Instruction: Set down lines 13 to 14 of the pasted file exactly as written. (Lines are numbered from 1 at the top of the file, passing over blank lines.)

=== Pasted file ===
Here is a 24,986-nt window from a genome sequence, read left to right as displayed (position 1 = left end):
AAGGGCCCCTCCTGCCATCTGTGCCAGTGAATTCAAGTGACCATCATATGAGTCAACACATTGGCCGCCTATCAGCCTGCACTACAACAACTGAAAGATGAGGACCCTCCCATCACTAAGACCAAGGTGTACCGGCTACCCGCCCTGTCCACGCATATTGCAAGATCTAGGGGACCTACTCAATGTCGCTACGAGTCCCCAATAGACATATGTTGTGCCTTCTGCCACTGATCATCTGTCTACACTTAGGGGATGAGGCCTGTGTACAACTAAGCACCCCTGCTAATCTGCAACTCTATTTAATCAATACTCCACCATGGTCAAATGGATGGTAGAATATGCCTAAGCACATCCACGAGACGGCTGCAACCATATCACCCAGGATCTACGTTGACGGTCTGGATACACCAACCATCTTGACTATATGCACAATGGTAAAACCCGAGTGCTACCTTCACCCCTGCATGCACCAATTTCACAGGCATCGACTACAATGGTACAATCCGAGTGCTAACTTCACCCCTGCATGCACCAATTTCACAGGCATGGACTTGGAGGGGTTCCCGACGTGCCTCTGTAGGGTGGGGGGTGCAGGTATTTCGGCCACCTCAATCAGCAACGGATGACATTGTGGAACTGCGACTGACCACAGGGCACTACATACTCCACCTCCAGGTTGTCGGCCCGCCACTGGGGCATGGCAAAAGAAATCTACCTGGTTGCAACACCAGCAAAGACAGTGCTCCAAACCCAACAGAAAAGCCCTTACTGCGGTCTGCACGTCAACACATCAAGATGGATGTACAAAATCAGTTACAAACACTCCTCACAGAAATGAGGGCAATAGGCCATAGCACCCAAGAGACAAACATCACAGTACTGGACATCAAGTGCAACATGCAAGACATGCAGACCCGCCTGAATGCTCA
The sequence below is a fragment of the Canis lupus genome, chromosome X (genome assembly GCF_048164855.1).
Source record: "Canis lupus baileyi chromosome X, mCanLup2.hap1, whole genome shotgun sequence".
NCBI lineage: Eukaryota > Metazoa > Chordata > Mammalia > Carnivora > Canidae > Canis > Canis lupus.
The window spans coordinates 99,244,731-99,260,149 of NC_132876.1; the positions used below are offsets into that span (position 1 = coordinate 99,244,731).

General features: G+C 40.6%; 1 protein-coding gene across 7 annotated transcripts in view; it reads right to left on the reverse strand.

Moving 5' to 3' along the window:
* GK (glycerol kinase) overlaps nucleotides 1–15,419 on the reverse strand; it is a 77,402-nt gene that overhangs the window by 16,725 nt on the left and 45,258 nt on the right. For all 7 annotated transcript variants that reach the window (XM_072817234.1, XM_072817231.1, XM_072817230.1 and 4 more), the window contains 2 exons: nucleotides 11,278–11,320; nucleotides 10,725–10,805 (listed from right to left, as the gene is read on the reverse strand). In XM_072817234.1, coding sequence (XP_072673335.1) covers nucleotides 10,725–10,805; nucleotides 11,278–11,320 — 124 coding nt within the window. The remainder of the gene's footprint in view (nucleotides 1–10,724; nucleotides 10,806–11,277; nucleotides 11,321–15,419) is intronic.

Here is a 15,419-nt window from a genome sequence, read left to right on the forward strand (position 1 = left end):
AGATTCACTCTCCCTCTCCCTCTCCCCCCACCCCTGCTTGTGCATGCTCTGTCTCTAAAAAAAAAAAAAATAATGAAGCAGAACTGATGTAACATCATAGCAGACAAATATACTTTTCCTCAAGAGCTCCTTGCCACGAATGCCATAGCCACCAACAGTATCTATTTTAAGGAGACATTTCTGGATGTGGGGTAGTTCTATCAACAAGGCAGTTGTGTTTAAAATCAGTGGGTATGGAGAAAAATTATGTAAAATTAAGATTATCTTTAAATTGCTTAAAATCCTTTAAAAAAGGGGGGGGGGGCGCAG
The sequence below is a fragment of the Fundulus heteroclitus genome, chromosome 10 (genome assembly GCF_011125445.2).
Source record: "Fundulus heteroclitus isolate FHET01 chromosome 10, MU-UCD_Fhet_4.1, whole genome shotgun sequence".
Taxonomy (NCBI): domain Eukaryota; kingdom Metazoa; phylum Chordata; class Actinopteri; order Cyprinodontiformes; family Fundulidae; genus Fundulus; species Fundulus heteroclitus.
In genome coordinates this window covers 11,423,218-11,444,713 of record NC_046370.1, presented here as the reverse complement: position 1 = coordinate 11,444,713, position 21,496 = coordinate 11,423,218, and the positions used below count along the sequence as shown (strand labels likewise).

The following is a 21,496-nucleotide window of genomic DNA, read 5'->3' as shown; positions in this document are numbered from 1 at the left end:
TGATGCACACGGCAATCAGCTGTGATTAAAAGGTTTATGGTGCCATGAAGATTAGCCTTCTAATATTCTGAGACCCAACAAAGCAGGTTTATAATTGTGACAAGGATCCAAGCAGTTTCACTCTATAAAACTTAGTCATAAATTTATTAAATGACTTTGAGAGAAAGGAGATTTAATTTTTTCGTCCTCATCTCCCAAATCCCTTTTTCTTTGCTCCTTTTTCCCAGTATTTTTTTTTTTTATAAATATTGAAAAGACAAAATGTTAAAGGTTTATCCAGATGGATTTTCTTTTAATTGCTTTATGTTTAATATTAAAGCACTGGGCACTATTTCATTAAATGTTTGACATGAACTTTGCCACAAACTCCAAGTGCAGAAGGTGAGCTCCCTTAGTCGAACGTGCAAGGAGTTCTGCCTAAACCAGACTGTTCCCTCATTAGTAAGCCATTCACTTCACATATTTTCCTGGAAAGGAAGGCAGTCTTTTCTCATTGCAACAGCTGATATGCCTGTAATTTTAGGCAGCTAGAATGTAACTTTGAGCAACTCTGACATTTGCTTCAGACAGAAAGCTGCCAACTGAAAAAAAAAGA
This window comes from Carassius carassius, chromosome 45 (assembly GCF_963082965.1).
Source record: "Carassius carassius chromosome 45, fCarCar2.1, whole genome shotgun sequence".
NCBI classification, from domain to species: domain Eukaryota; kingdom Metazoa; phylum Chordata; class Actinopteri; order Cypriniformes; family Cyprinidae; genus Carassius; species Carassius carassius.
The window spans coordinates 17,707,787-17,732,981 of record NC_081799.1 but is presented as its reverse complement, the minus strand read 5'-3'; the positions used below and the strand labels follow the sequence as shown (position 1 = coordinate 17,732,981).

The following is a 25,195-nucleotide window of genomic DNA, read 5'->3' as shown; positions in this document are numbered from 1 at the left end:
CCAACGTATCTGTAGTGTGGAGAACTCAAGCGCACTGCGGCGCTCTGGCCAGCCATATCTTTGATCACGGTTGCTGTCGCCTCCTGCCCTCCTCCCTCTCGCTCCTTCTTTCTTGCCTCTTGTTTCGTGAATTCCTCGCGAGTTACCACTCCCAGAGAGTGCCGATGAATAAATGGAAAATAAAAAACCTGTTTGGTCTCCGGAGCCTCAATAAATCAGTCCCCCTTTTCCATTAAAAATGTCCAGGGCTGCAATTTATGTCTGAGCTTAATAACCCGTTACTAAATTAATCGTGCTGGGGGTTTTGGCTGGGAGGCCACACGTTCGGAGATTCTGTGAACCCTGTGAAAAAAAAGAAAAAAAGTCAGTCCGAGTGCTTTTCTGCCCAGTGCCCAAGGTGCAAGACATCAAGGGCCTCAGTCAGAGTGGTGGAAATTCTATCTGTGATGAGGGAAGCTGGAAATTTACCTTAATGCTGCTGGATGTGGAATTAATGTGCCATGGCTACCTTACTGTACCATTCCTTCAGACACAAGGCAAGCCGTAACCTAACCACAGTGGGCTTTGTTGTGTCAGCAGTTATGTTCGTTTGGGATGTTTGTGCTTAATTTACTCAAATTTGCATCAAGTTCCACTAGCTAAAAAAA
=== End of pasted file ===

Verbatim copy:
Source record: "Fundulus heteroclitus isolate FHET01 chromosome 10, MU-UCD_Fhet_4.1, whole genome shotgun sequence".
Taxonomy (NCBI): domain Eukaryota; kingdom Metazoa; phylum Chordata; class Actinopteri; order Cyprinodontiformes; family Fundulidae; genus Fundulus; species Fundulus heteroclitus.